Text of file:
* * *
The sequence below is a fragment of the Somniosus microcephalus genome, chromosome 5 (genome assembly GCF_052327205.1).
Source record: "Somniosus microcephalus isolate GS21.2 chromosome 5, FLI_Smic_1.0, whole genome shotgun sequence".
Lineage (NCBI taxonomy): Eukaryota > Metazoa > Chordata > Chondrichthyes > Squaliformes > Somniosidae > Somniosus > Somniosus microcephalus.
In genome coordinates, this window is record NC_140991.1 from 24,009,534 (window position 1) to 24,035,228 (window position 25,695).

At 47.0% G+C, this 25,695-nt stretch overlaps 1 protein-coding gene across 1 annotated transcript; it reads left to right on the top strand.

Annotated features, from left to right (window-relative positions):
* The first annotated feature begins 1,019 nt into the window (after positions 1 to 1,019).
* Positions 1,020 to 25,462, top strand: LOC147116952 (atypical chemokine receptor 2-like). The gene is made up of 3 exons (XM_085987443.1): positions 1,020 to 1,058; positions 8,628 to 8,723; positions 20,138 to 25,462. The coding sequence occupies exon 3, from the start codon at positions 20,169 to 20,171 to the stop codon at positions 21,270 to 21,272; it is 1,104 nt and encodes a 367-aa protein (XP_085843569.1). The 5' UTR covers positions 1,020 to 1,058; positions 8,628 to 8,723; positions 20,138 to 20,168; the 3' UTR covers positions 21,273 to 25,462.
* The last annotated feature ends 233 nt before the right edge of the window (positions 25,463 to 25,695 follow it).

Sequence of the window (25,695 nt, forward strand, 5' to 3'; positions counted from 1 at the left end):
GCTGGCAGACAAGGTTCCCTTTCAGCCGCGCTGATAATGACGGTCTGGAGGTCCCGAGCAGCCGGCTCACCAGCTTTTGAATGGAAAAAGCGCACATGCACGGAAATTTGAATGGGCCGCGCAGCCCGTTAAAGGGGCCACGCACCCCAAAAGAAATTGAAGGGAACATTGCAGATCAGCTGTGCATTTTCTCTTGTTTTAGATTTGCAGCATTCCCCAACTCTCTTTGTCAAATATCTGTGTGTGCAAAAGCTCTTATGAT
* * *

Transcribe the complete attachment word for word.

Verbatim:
The sequence below is a fragment of the Somniosus microcephalus genome, chromosome 5 (genome assembly GCF_052327205.1).
Source record: "Somniosus microcephalus isolate GS21.2 chromosome 5, FLI_Smic_1.0, whole genome shotgun sequence".
Lineage (NCBI taxonomy): Eukaryota > Metazoa > Chordata > Chondrichthyes > Squaliformes > Somniosidae > Somniosus > Somniosus microcephalus.
In genome coordinates, this window is record NC_140991.1 from 24,009,534 (window position 1) to 24,035,228 (window position 25,695).

At 47.0% G+C, this 25,695-nt stretch overlaps 1 protein-coding gene across 1 annotated transcript; it reads left to right on the top strand.

Annotated features, from left to right (window-relative positions):
* The first annotated feature begins 1,019 nt into the window (after positions 1 to 1,019).
* Positions 1,020 to 25,462, top strand: LOC147116952 (atypical chemokine receptor 2-like). The gene is made up of 3 exons (XM_085987443.1): positions 1,020 to 1,058; positions 8,628 to 8,723; positions 20,138 to 25,462. The coding sequence occupies exon 3, from the start codon at positions 20,169 to 20,171 to the stop codon at positions 21,270 to 21,272; it is 1,104 nt and encodes a 367-aa protein (XP_085843569.1). The 5' UTR covers positions 1,020 to 1,058; positions 8,628 to 8,723; positions 20,138 to 20,168; the 3' UTR covers positions 21,273 to 25,462.
* The last annotated feature ends 233 nt before the right edge of the window (positions 25,463 to 25,695 follow it).

Sequence of the window (25,695 nt, forward strand, 5' to 3'; positions counted from 1 at the left end):
GCTGGCAGACAAGGTTCCCTTTCAGCCGCGCTGATAATGACGGTCTGGAGGTCCCGAGCAGCCGGCTCACCAGCTTTTGAATGGAAAAAGCGCACATGCACGGAAATTTGAATGGGCCGCGCAGCCCGTTAAAGGGGCCACGCACCCCAAAAGAAATTGAAGGGAACATTGCAGATCAGCTGTGCATTTTCTCTTGTTTTAGATTTGCAGCATTCCCCAACTCTCTTTGTCAAATATCTGTGTGTGCAAAAGCTCTTATGAT